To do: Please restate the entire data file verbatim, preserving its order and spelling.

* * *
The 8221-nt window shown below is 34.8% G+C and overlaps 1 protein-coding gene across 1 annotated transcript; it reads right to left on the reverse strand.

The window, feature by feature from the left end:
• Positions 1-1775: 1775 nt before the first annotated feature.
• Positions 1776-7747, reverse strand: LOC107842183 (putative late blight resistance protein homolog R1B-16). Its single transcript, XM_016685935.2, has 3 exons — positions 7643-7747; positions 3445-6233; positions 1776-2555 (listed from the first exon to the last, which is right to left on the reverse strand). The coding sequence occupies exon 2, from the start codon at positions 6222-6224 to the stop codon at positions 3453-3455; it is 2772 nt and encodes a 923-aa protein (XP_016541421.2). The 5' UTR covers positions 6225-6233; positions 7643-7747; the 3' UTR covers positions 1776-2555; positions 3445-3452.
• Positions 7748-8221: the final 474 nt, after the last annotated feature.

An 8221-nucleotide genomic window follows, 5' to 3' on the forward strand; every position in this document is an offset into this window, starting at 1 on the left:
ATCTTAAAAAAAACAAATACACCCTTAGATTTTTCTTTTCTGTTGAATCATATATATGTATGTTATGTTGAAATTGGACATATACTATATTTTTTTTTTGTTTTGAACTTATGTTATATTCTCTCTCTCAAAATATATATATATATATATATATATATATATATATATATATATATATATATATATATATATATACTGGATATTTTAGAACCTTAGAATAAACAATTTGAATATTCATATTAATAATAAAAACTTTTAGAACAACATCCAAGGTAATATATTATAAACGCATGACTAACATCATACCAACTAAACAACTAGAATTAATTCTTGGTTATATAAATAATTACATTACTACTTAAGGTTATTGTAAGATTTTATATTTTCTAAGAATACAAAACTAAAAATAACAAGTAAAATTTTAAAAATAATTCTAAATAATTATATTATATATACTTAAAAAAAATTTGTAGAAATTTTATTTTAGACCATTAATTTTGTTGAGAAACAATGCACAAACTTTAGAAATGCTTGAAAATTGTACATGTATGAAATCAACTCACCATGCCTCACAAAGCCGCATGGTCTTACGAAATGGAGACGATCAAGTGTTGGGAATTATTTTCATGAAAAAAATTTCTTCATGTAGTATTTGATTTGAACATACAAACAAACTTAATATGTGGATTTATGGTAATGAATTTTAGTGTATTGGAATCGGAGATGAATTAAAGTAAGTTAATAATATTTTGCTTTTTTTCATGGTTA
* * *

The 8221-nt window shown below is 34.8% G+C and overlaps 1 protein-coding gene across 1 annotated transcript; it reads right to left on the reverse strand.

The window, feature by feature from the left end:
• Positions 1-1775: 1775 nt before the first annotated feature.
• Positions 1776-7747, reverse strand: LOC107842183 (putative late blight resistance protein homolog R1B-16). Its single transcript, XM_016685935.2, has 3 exons — positions 7643-7747; positions 3445-6233; positions 1776-2555 (listed from the first exon to the last, which is right to left on the reverse strand). The coding sequence occupies exon 2, from the start codon at positions 6222-6224 to the stop codon at positions 3453-3455; it is 2772 nt and encodes a 923-aa protein (XP_016541421.2). The 5' UTR covers positions 6225-6233; positions 7643-7747; the 3' UTR covers positions 1776-2555; positions 3445-3452.
• Positions 7748-8221: the final 474 nt, after the last annotated feature.

An 8221-nucleotide genomic window follows, 5' to 3' on the forward strand; every position in this document is an offset into this window, starting at 1 on the left:
ATCTTAAAAAAAACAAATACACCCTTAGATTTTTCTTTTCTGTTGAATCATATATATGTATGTTATGTTGAAATTGGACATATACTATATTTTTTTTTTGTTTTGAACTTATGTTATATTCTCTCTCTCAAAATATATATATATATATATATATATATATATATATATATATATATATATATATATATATATATACTGGATATTTTAGAACCTTAGAATAAACAATTTGAATATTCATATTAATAATAAAAACTTTTAGAACAACATCCAAGGTAATATATTATAAACGCATGACTAACATCATACCAACTAAACAACTAGAATTAATTCTTGGTTATATAAATAATTACATTACTACTTAAGGTTATTGTAAGATTTTATATTTTCTAAGAATACAAAACTAAAAATAACAAGTAAAATTTTAAAAATAATTCTAAATAATTATATTATATATACTTAAAAAAAATTTGTAGAAATTTTATTTTAGACCATTAATTTTGTTGAGAAACAATGCACAAACTTTAGAAATGCTTGAAAATTGTACATGTATGAAATCAACTCACCATGCCTCACAAAGCCGCATGGTCTTACGAAATGGAGACGATCAAGTGTTGGGAATTATTTTCATGAAAAAAATTTCTTCATGTAGTATTTGATTTGAACATACAAACAAACTTAATATGTGGATTTATGGTAATGAATTTTAGTGTATTGGAATCGGAGATGAATTAAAGTAAGTTAATAATATTTTGCTTTTTTTCATGGTTA